For The First Time, The Roiling Mass Circling a Monster Black Hole Has Been Measured

One of the wonders of the universe is an active supermassive black hole.

A massive, whirling disk and torus of material around a dense, unseen object that may be billions of times as massive as the Sun. The object is blazing with light as it swirls down onto the heart of the black hole. How large do these buildings become, though?In a galaxy known as III Zw 002, located 1.17 billion light-years distant, the edges of the vast accretion disk encircling a supermassive black hole hundreds of millions of times the mass of our Sun have been clearly detected for the first time.

The accretion disk may be seen out to around 52 light-days from the black hole thanks to these discoveries, which were made under the direction of astronomer Denimara Dias dos Santos of the Brazilian National Institute for Space Research. This measurement will help us understand the mechanism of feeding huge black holes better.

Reconstructing the material surrounding a black hole is a challenging task. Despite their size and the dazzling surrounding material, they are still too tiny for us to discern much detail in due to the distances between us and their galaxy.

Since it is impossible to photograph the material directly, light from the galaxy it surrounds is examined for certain signs that point to the existence of an accretion disk.

The so-called double peak in the emission spectrum is one of such indicators. Rotation is what causes this to happen. When an excited atom loses energy, it emits light, the wavelength of which varies depending on the atom's element. This glow is known as emission.

Think of an accretion disk surrounding a black hole as a record on a turntable with this in mind. There is a disk that is travelling away from you and a disk that is coming towards you. Light is pushed by the portion of the disk travelling in our direction, shortening its wavelengths, while light is stretched by the portion moving away from us.

This indicates that a particular element's emission manifests at two wavelengths, creating a double peak in the spectrum.

Prior detections of double peaks surrounding supermassive black holes have come from a location called the narrow-line area, which is comparatively near to the black hole. This provides only limited information about the accretion disk's whole extent.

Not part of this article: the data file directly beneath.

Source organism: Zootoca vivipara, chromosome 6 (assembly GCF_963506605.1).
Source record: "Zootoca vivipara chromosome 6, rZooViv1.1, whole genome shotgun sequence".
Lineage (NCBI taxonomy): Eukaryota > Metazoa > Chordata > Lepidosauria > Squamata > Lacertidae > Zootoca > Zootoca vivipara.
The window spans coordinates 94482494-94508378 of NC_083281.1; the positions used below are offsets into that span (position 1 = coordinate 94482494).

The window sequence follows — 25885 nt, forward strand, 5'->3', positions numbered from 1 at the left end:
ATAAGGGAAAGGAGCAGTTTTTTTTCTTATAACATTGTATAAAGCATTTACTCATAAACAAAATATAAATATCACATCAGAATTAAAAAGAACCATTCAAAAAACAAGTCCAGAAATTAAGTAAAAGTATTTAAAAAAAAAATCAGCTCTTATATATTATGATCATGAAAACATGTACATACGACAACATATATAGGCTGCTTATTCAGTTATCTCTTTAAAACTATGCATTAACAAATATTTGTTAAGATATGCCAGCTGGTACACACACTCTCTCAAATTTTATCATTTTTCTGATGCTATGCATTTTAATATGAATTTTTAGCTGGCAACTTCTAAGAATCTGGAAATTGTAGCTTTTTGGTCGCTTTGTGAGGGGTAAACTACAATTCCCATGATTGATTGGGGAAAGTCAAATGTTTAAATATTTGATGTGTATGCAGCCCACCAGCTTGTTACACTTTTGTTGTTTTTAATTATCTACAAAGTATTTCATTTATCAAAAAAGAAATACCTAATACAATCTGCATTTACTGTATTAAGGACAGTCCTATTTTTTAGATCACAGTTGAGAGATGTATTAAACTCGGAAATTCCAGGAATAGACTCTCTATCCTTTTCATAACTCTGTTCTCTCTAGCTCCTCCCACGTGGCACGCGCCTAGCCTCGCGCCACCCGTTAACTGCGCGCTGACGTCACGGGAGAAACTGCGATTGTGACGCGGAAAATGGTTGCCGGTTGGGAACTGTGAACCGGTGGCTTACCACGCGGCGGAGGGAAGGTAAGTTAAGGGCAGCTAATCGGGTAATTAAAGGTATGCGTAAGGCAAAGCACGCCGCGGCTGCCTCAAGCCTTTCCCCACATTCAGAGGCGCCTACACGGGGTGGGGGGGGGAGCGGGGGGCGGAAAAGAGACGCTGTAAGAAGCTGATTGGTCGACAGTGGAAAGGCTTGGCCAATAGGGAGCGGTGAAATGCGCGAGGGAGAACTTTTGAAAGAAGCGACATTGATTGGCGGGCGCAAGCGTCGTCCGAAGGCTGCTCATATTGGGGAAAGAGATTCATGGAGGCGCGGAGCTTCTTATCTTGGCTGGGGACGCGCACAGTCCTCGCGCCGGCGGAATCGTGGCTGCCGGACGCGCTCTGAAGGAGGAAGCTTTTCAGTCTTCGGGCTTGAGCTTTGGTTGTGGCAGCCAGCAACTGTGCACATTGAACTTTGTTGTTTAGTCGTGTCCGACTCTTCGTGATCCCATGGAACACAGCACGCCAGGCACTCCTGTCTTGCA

Two double peaks were discovered by Dias dos Santos and her associates; they were located in the wide line section of the accretion disk, which is located considerably further out from the black hole than the narrow line zone.

This is the first time that twin peaks have been found in the wide line area and with a near-infrared sensor.

Scientist Alberto Rodriguez-Ardila of the National Astrophysics Laboratory in Brazil states, "For the first time, the detection of such double peaked profiles puts firm constraints on the geometry of a region that is otherwise not possible to resolve."

"And we now possess convincing proof of an active galaxy's inner structure and feeding mechanism."

Hydrogen was the first double peak to emerge from the inner portion of the wide line. According to modeling, this was 16.77 light-days away from the black hole.

The second, an oxygen detection, came from the periphery of the area, around 18.86 light-days away from the black hole. Additionally, the modeling indicates that the wide line zone is located 52.43 light-days away from the black hole.

9,078 astronomical units are that. Pluto is located 40 astronomical units from the Sun, to put that into perspective.

That seems enormous, and it is, but it is in line with efforts to quantify the size of accretion disks by measuring light echoes that reflect off the inner rim of the torus; the researchers refer to this size as "compact" in their work.

The group will keep an eye on the galaxy to determine if its current behavior conforms to their forecasts.

"This finding sheds light on the fascinating phenomena occurring around supermassive black holes in active galaxies and gives us valuable insights into the structure and behavior of the broad line region in this particular galaxy," adds Rodriguez-Ardila.

The research has been published in The Astrophysical Journal Letters.